McSweeney was bitten by the music bug way back in primary school. When he was in his teens, Dr Gráinne MacHale, who directs a ground-breaking accessible music programme called SoundOUT based in the Lavanagh Centre in Cork, introduced McSweeney to devices like Soundbeam. This operates like a theremin to translate movement into notes, as well as switches he can control with his head. It was also through Dr MacHale that McSweeney met his tutor, collaborator, and fellow band member Graham McCarthy. “Myself and Graham work great together,” he says. “I nod and he knows exactly what I mean; he just gets me.”

IT’S McCarthy, an MA graduate of CIT School of Music, who gives voice to the lyrics that McSweeney writes, as well as playing the guitar. Together, the duo form the core of a loose ensemble of musicians called Circles, an inclusive band that began in Togher Music Project, where McCarthy was working as a tutor when he met McSweeney.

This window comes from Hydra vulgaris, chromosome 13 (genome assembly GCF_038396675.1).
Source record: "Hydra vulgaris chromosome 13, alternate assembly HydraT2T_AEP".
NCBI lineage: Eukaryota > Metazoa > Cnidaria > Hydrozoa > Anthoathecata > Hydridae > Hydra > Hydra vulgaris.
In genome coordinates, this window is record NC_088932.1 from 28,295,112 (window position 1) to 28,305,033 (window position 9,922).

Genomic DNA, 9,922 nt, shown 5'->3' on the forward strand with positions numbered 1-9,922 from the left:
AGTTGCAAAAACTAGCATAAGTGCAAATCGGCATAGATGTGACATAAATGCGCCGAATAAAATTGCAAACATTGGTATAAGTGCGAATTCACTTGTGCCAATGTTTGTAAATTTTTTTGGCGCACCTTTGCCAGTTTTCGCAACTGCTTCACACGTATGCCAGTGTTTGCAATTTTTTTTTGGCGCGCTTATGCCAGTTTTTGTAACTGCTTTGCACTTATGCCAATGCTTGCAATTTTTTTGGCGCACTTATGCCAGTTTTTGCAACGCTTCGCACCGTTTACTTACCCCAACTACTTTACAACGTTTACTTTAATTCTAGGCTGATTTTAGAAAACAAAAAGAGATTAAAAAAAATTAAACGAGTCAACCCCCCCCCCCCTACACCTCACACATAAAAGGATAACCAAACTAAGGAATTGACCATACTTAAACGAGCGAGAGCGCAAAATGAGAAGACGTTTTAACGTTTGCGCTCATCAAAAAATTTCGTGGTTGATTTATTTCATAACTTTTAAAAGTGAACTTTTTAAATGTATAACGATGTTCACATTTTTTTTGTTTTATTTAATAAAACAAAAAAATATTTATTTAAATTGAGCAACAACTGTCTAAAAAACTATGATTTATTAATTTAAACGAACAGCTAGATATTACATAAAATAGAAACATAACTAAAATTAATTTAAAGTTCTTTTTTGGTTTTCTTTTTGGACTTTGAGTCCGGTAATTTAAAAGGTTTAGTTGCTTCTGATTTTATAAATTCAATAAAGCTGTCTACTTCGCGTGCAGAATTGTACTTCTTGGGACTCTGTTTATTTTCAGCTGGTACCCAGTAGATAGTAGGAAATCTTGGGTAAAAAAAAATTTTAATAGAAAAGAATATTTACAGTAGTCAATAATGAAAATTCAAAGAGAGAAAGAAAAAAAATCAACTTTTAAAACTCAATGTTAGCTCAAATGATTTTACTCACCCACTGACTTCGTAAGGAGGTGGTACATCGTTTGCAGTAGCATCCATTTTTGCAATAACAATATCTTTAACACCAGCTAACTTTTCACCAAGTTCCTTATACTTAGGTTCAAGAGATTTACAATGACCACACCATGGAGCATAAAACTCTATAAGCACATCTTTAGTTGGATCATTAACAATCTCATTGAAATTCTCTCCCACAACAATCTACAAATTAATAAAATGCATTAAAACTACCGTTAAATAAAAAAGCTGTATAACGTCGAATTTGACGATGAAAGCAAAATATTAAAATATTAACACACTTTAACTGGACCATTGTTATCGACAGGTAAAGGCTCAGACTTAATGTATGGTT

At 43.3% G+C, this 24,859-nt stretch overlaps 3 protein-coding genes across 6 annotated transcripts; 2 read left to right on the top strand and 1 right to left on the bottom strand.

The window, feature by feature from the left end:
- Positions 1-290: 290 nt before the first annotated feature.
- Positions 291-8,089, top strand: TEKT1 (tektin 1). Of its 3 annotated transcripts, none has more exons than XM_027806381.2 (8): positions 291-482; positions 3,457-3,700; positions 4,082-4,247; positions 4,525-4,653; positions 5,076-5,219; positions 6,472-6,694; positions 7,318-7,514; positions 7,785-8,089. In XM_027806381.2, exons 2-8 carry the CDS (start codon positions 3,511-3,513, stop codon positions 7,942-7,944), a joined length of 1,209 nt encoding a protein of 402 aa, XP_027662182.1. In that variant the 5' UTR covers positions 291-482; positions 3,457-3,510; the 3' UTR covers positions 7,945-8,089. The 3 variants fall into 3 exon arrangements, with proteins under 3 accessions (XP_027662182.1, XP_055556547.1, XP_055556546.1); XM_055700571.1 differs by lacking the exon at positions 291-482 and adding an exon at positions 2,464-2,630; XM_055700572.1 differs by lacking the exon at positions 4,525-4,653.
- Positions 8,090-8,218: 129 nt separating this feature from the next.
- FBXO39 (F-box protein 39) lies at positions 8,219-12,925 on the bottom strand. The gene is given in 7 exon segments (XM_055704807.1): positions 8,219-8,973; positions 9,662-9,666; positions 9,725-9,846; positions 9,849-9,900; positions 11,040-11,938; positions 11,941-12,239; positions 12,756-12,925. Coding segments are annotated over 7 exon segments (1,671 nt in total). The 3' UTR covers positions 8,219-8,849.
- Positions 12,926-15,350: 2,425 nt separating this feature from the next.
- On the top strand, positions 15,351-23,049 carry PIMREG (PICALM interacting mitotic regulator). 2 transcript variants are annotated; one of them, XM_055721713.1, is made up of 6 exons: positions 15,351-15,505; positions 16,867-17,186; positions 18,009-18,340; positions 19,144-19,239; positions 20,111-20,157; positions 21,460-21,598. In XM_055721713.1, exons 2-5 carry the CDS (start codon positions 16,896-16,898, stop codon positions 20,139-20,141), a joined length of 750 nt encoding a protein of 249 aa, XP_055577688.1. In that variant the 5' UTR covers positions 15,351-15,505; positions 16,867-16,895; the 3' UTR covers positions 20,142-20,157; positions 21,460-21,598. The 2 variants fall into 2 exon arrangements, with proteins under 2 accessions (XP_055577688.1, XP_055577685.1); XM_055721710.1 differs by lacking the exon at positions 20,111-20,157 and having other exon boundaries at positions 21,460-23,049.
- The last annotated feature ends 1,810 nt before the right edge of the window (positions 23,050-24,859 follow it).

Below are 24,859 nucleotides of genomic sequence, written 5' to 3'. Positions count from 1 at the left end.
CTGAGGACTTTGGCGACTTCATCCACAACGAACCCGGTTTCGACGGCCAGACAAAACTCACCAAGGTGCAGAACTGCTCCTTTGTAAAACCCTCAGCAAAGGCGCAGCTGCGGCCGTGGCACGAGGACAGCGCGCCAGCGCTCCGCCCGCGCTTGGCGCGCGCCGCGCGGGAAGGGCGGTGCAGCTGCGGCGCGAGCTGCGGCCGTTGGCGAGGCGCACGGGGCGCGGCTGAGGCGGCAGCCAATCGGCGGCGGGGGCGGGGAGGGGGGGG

“I love creating original songs, and so does Cillian; our fundamental commonality is in that,” says McCarthy. “He might give me a couple of lines of lyrics and I might put music to it, so we’ve had that collaborative relationship from the get-go and that’s been really rewarding.”

Circles have performed live, but McCarthy felt a recording project would be a great learning experience. “For any musician, recording is great practice,” he says. “It’s like a spotlight is put on your instrument and everything is magnified; it hones your technique and time-keeping, so I thought it would be good for Cillian.”